(iv) an institution that is a research institution for the purposes of Chapter 4A of Part 7 of the Income Tax (Earnings and Pensions) Act 2003 (see section 457 of that Act);

(v) a charity which has as its charitable purpose (or one of its charitable purposes) the advancement of health or the saving of lives;

"charity" means-

(a) a charity as defined by section 1(1) of the Charities Act 2011,

(b) a body entered in the Scottish Charity Register, or

(c) a charity as defined by section 1(1) of the Charities Act (Northern Ireland) 2008;

"relevant NHS body" means-

(a) an NHS trust or NHS foundation trust in England,

(b) an NHS trust or Local Health Board in Wales,

(c) a Health Board or Special Health Board constituted under section 2 of the National Health Service (Scotland) Act 1978,

(d) the Common Services Agency for the Scottish Health Service, or

(e) any of the health and social care bodies in Northern Ireland, as defined by section 1(5) of the Health and Social Care (Reform Act (Northern Ireland) 2009."

We welcome efforts to except offences in certain circumstances to ensure that interference with activities carried out by health care professionals acting in that capacity and also approved research activities.

October 2015


[1] http://www.publications.parliament.uk/pa/bills/cbill/2015-2016/0063/amend/pbc0632210a.1-7.html

[1] Release and Transform, Evidence to Home Affairs Select Committee, September 2015, http://www.release.org.uk/sites/default/files/pdf/publications/Release%20%26%20Transform%20Submission%20to%20HASC%20on%20Psychoactive%20Substances%20Bill.pdfat Page 9.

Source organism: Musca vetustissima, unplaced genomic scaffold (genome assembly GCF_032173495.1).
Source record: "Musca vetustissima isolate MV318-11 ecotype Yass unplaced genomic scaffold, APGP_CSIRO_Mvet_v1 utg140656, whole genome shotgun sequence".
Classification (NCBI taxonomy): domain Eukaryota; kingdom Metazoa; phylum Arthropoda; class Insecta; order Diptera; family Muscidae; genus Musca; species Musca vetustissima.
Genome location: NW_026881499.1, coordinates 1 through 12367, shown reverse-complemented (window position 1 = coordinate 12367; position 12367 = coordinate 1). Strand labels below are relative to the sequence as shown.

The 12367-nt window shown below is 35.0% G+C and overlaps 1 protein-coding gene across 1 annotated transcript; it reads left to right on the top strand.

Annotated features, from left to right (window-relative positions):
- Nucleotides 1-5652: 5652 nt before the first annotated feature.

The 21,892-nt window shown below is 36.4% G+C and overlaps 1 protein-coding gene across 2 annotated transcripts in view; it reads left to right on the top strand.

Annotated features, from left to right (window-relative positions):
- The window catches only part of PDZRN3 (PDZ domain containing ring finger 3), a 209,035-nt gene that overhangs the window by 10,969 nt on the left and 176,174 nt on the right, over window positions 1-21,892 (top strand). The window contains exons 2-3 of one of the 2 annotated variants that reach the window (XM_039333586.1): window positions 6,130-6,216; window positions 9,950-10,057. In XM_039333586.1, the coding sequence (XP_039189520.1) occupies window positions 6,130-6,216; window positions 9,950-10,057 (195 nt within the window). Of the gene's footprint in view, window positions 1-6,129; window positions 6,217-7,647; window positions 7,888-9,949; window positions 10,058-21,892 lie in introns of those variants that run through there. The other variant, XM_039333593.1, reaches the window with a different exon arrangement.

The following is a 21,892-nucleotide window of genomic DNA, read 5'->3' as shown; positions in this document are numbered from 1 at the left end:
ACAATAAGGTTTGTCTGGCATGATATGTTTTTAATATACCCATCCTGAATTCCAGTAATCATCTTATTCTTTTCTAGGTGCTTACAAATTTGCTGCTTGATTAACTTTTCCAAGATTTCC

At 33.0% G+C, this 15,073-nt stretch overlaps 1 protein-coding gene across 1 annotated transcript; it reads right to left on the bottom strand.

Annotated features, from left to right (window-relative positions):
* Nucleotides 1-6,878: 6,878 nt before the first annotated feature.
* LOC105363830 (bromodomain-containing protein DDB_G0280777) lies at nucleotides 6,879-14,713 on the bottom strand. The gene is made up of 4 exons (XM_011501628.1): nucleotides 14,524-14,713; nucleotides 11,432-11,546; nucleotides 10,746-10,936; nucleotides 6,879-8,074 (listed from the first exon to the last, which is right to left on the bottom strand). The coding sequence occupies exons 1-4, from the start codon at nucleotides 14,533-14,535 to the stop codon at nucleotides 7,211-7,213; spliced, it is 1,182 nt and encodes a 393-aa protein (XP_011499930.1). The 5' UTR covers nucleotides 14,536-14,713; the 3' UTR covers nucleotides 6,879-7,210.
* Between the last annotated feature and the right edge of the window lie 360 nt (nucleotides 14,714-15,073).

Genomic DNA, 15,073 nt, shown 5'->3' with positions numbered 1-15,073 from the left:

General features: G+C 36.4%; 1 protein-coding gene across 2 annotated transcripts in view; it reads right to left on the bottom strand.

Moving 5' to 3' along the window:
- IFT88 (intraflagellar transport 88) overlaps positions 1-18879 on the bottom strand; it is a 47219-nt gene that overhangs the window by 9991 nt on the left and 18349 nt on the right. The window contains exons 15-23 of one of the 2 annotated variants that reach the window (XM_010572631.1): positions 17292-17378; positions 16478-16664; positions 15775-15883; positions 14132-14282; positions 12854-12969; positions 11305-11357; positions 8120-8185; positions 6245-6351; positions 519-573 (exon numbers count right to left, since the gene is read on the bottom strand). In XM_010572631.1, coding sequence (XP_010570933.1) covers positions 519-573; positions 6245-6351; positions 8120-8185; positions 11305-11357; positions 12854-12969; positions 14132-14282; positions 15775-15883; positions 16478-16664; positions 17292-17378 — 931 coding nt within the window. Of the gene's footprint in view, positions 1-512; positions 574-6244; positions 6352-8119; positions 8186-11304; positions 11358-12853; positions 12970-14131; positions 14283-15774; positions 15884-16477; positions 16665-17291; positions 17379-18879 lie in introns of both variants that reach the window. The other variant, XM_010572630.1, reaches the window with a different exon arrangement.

[2] Advisory Council on the Misuse of Drugs, ‘ACMD letter to the Home Secretary on nitrous oxide abuse,’ March 2015 https://www.gov.uk/government/publications/acmd-advice-on-nitrous-oxide-abuse

[1] Section 1(2) Intoxicating Substances (Supply) Act 1985 http://www.legislation.gov.uk/ukpga/1985/26/section/1

[1] https://www.gov.uk/government/uploads/system/uploads/attachment_data/file/255180/Consultation-Principles-Oct-2013.pdf

[1] Home Office, ‘Drugs: International Comparators,’ October, 2014, https://www.gov.uk/government/uploads/system/uploads/attachment_data/file/368489/DrugsInternationalComparators.pdfat Page 51

[2] The Appropriate Handling of Crimes in Prison – Protocol between National Offender Management Service, Association of Chief Police Officers, Crown Prosecution Service, 27th February 2015, https://www.cps.gov.uk/publications/agencies/crime_in_prisons_protocol_2015.pdf

[3] UNAIDS, WHO, UNODC ‘Services for people in prisons and other closed settings’ 2014 https://www.unodc.org/documents/hiv-aids/publications/Prisons_and_other_closed_settings/2014_guidance_servicesforpeopleinprisons_en_1.pdf

Prepared 29th October 2015